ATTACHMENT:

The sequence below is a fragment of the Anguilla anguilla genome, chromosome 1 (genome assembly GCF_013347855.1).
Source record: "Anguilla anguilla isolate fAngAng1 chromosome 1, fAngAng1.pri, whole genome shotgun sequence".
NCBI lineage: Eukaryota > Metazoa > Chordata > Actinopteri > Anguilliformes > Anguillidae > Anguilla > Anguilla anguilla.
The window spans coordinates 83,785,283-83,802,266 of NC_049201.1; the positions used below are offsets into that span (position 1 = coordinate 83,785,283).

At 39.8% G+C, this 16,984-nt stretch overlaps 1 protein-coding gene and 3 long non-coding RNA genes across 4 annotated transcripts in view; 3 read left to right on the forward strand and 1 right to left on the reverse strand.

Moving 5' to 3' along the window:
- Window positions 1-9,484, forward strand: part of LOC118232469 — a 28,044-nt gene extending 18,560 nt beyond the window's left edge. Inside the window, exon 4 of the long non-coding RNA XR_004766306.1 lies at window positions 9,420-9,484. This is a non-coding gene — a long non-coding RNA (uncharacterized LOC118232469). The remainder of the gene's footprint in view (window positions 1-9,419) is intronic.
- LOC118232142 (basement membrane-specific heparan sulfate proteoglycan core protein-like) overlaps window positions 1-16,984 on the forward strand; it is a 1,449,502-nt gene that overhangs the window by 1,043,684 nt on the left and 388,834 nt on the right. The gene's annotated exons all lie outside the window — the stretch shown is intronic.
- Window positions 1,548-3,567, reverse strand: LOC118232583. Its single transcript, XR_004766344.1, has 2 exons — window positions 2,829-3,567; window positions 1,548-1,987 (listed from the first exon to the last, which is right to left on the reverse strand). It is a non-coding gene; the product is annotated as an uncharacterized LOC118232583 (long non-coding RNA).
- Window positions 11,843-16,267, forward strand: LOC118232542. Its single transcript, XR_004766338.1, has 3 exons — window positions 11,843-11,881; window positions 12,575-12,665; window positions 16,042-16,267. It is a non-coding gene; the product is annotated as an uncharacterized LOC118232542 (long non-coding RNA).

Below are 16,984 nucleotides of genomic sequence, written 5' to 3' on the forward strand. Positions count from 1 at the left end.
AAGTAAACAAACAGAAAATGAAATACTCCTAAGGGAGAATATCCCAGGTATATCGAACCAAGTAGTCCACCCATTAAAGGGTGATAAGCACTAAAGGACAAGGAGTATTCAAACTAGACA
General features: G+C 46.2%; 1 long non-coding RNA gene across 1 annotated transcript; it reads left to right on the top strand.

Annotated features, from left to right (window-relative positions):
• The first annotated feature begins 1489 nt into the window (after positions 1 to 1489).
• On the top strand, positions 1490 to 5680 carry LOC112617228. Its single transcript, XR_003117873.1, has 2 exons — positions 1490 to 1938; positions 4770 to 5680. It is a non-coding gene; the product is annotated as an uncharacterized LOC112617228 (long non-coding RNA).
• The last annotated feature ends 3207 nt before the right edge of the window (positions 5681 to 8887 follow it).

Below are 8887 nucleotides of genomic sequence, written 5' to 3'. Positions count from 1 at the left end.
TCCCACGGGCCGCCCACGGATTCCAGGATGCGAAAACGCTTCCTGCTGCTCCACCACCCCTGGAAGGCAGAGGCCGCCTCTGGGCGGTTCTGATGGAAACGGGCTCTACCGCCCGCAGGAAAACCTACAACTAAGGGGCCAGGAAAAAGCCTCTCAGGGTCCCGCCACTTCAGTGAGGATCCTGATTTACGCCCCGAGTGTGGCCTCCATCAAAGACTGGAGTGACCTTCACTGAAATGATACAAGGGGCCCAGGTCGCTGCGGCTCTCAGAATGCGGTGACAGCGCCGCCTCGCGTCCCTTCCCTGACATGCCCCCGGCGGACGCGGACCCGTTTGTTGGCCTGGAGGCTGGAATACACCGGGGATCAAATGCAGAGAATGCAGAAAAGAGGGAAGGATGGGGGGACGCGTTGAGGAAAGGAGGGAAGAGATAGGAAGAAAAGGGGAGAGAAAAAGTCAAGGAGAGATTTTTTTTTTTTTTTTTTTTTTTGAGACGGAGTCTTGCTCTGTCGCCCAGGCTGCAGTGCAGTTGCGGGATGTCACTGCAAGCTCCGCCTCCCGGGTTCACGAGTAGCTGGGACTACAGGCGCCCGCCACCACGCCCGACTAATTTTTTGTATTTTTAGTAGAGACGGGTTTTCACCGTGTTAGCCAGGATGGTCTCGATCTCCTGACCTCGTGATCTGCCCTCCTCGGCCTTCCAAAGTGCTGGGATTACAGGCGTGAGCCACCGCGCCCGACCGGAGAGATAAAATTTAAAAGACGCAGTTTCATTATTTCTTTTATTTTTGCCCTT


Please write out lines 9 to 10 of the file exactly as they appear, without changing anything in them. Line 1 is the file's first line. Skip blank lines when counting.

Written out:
- Window positions 1,548-3,567, reverse strand: LOC118232583. Its single transcript, XR_004766344.1, has 2 exons — window positions 2,829-3,567; window positions 1,548-1,987 (listed from the first exon to the last, which is right to left on the reverse strand). It is a non-coding gene; the product is annotated as an uncharacterized LOC118232583 (long non-coding RNA).
- Window positions 11,843-16,267, forward strand: LOC118232542. Its single transcript, XR_004766338.1, has 3 exons — window positions 11,843-11,881; window positions 12,575-12,665; window positions 16,042-16,267. It is a non-coding gene; the product is annotated as an uncharacterized LOC118232542 (long non-coding RNA).